The Persistent Funding Gap in K-12 Education

A new report from the Education Trust shows that despite rhetoric at state levels about providing all children with a quality education, funding levels still favor white and affluent communities. According to Funding Gaps 2015, U.S. school districts serving the largest populations of low-income students receive roughly $1,200, or 10 percent, less per student in state and local funding than the lowest poverty districts. The gap widens exponentially when considering whole school populations: For a middle school with 500 students, a gap of $1,200 per student means a shortage of $600,000 per year. For a 1,000-student high school, the difference increases to $1.2 million per year.

“Our data show that the students needing the most supports are given the least,” said Natasha Ushomirsky, K-12 senior data and policy analyst and co-author of the report. “As conversations on how to improve achievement for our nation’s youth, particularly those who start school academically behind, are hotly debated in statehouses across the nation, closing long-standing funding gaps must be addressed. While money isn’t the only thing that matters for student success, it most certainly matters. Districts with more resources can, for example, use those funds to attract stronger teachers and principals and to offer students more academic support.”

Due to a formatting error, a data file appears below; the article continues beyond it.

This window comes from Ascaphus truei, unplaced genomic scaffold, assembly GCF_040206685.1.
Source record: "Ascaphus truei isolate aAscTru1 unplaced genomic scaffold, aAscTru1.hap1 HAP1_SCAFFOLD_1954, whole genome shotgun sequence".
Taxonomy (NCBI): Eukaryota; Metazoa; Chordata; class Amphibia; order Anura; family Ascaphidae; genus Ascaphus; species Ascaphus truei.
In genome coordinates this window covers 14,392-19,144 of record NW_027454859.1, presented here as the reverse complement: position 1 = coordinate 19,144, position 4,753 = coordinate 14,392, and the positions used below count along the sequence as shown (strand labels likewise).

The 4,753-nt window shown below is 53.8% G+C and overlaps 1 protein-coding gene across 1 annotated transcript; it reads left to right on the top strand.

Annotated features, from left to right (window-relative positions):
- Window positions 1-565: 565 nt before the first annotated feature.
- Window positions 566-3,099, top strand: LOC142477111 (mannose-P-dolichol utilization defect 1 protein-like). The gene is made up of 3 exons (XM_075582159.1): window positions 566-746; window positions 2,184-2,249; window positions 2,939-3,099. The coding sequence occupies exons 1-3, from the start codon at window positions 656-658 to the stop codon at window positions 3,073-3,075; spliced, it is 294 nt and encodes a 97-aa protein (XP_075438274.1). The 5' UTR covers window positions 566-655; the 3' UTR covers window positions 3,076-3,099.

Key Findings

  • In 17 states, high-poverty districts receive substantially (at least 5 percent) more in state and local funds than low-poverty districts. Ohio and Minnesota are the most progressive; in these states, high-poverty districts receive about 22 percent more dollars per student from state and local sources than districts with the fewest students in poverty.
  • In six states, the highest poverty districts receive substantially fewer state and local funds than their lowest poverty counterparts. By far the largest gap is in Illinois, where the highest poverty districts receive nearly 20 percent less state and local funding than the lowest poverty districts. The next two most regressive states are New York and Pennsylvania, followed by Texas, Maryland, and Michigan.
  • The remaining 24 states provide similar amounts of funding (a difference of less than 5 percent) to high- and low-poverty districts.
  • While the overwhelming majority of states do provide more state dollars to their highest poverty districts than their lowest poverty districts, the relative size of those additional allocations varies greatly. Nine states, for example, provide more than twice as much (i.e., more than a 100 percent difference) in state funds to their highest poverty districts than their lowest poverty districts. On the other end of the spectrum, five states provide roughly the same amount to districts, regardless of poverty.

Read Funding Gaps 2015 by Natasha Ushomirsky and David Williams from the Education Trust.